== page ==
No run on ‘Redskins’ Collectibles since Patent Office Canceled Team Name Copyright
This Washington Redskins vintage embossed metal sign is a new piece of memorabilia, complete with the team’s copyrighted name and logo. When the U.S. Patent and Trademark Office canceled six trademarks belonging to the Washington franchise, people in the sports collecting world wondered if there would be a run on items like this, speculating the team may eventually change its name and stop making collectibles. So far, fans are not worried about the supply of merchandise.
When the U.S. Patent and Trademark Office canceled six trademarks belonging to the Washington Redskins football organization in mid-June, saying they are offensive to Native Americans, those in the sports collectibles world started wondering if the ruling would spark a run on Redskin collectibles. A month later, the answer is a resounding no.
I called around to a few sports collectibles and memorabilia shops in the Metro D.C. area to ask if there has been a greater demand for items bearing the teams’ controversial name. There hasn’t. Furthermore, regardless of the ruling, fans of Washington’s NFL franchise don’t believe the name will change in the first place and have not begun hoarding items with the challenged team designation.
Brian Aguiar, who manages Hall of Fame Cards & Collectibles in Potomac, Md., says that while his customers have been talking about the possible name change—team’s owner Daniel Snyder is digging in his heels and saying the team’s name will remain the same—no one is buying up extra collectibles with the name on it.
“If the name does change, who knows what’s going to happen,” said Aguiar. “I’m sure some people will be looking for the old Redskins stuff, but most people will be supporting the team, regardless of the name. The players are still going to be there. It not like they’re getting rid of team with the name and a new team, whatever it’s called, will be different players.
“Fans will support the new team, maybe begrudgingly, but they will support the new team,” Aguiar added.
Which gets us to the crux of this collectibles question: do fans collect the team or the player? And if they collect the team, does the team’s name matter, or is it the team’s history in a particular city during a particular year more important? In general, Washington football fans want items connected to players, be it Sam Huff, Sonny Jurgenson, Art Monk or Robert Griffin III. Collectors want items connected to important moments or classic games and the name of the team isn’t really necessary. A game-worn jersey is going to be coveted whether it has the team name on it or not.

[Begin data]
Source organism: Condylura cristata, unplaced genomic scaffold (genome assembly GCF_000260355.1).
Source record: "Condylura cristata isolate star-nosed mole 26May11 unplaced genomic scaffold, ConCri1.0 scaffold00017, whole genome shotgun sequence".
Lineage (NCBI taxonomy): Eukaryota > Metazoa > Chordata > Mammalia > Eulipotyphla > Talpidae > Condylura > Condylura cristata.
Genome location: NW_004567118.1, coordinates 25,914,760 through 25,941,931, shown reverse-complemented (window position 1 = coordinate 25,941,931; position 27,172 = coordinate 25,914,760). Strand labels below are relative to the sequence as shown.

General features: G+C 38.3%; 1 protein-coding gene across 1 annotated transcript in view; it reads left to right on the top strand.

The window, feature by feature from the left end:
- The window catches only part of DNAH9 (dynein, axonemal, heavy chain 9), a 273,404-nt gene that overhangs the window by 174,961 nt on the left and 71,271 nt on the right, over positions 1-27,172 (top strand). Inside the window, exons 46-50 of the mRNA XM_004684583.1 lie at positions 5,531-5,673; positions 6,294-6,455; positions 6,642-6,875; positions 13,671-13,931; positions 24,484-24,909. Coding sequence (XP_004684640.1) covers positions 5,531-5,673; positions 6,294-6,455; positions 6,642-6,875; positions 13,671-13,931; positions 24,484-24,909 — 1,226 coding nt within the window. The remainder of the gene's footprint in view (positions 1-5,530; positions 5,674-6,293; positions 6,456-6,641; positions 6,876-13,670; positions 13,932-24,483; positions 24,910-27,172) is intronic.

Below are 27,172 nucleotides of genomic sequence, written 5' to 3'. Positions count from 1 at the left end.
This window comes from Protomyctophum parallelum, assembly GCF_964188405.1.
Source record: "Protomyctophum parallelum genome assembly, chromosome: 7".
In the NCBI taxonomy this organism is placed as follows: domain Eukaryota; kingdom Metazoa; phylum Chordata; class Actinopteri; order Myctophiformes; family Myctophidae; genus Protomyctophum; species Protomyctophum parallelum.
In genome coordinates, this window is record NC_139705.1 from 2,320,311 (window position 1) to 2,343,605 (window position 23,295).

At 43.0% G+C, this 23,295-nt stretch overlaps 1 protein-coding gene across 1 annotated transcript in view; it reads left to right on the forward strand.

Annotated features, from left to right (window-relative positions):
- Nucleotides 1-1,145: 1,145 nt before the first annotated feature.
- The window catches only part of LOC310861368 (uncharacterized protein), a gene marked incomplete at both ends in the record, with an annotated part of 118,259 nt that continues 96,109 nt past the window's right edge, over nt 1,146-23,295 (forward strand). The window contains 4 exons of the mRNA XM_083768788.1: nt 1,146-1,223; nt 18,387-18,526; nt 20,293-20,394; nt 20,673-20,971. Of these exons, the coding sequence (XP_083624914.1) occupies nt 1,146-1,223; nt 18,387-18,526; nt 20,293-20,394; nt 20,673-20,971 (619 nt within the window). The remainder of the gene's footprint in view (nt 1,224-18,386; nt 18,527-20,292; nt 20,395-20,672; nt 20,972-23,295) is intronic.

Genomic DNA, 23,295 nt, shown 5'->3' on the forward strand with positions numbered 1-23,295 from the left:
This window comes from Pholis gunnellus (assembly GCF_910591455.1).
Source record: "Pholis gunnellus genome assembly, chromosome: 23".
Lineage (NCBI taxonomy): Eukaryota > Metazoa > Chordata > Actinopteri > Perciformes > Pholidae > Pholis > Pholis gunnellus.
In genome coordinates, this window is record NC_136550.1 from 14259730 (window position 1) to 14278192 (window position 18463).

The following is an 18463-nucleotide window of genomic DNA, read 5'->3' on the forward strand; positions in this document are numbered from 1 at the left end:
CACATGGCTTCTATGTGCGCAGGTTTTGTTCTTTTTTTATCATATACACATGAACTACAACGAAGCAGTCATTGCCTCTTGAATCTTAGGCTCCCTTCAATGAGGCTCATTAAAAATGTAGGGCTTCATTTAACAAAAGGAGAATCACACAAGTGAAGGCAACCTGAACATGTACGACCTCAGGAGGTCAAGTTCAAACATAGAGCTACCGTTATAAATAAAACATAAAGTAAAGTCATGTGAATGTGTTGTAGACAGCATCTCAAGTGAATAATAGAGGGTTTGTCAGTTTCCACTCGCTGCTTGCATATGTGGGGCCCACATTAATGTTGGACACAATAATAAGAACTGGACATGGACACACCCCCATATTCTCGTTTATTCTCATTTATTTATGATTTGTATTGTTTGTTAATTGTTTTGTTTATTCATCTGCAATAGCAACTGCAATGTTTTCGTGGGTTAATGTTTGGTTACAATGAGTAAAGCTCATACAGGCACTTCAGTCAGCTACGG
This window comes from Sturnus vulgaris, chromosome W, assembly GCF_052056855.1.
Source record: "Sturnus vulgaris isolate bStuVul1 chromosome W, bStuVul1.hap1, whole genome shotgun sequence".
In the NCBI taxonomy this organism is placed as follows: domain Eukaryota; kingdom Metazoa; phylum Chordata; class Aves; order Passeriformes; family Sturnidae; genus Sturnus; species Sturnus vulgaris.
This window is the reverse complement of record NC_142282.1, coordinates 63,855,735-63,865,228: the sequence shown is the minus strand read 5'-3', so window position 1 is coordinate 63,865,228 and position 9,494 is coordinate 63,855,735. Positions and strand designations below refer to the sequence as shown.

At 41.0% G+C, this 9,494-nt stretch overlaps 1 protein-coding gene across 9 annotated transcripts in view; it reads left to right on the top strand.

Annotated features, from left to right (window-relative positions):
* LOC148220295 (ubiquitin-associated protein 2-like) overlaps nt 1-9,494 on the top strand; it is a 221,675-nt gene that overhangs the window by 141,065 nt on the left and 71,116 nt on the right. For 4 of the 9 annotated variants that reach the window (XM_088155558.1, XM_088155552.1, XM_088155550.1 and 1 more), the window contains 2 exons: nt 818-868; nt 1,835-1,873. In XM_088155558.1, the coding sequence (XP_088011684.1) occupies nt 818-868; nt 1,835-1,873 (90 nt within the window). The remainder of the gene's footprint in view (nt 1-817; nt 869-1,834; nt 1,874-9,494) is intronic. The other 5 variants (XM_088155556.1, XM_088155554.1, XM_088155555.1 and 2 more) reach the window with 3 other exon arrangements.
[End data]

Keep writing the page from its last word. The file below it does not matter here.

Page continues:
This Robert Griffin III unwashed, game-worn Washington Redskins NFL Jersey comes from a game played against the Denver Broncos on October 27, 2013. It sold at auction on eBay for $9,999.95 in April of this year.
While it does say “Redskins” in small print underneath the NFL “shield” logo, would it be worth any more if the team was forced to change its name?
A couple of years ago, my kids gave me a football that was autographed by San Francisco 49ers wide receiver Dwight Clark. Underneath his signature are the words “The Catch” and the date, 1-10-82. It doesn’t say “49ers” on it, but I know the connection to my favorite team and one of the greatest plays in NFL history. In fact, if the ball did have the 49ers name or logo on it, I believe it would take away from the piece. As it is, it’s just a regulation NFL football, like one used in the game.
What Does the Ruling Mean?
When the Patent Office canceled the trademarks for the term “Redskins,” it didn’t mean that the Washington franchise had to change its name; it only means that if the ruling is upheld on appeal, anyone could legally print T-shirts or other items with the team name on it, thereby potentially taking a bite out of the NFL’s sizable merchandizing revenue (all 32 NFL teams share this big ol’ profitable pie evenly).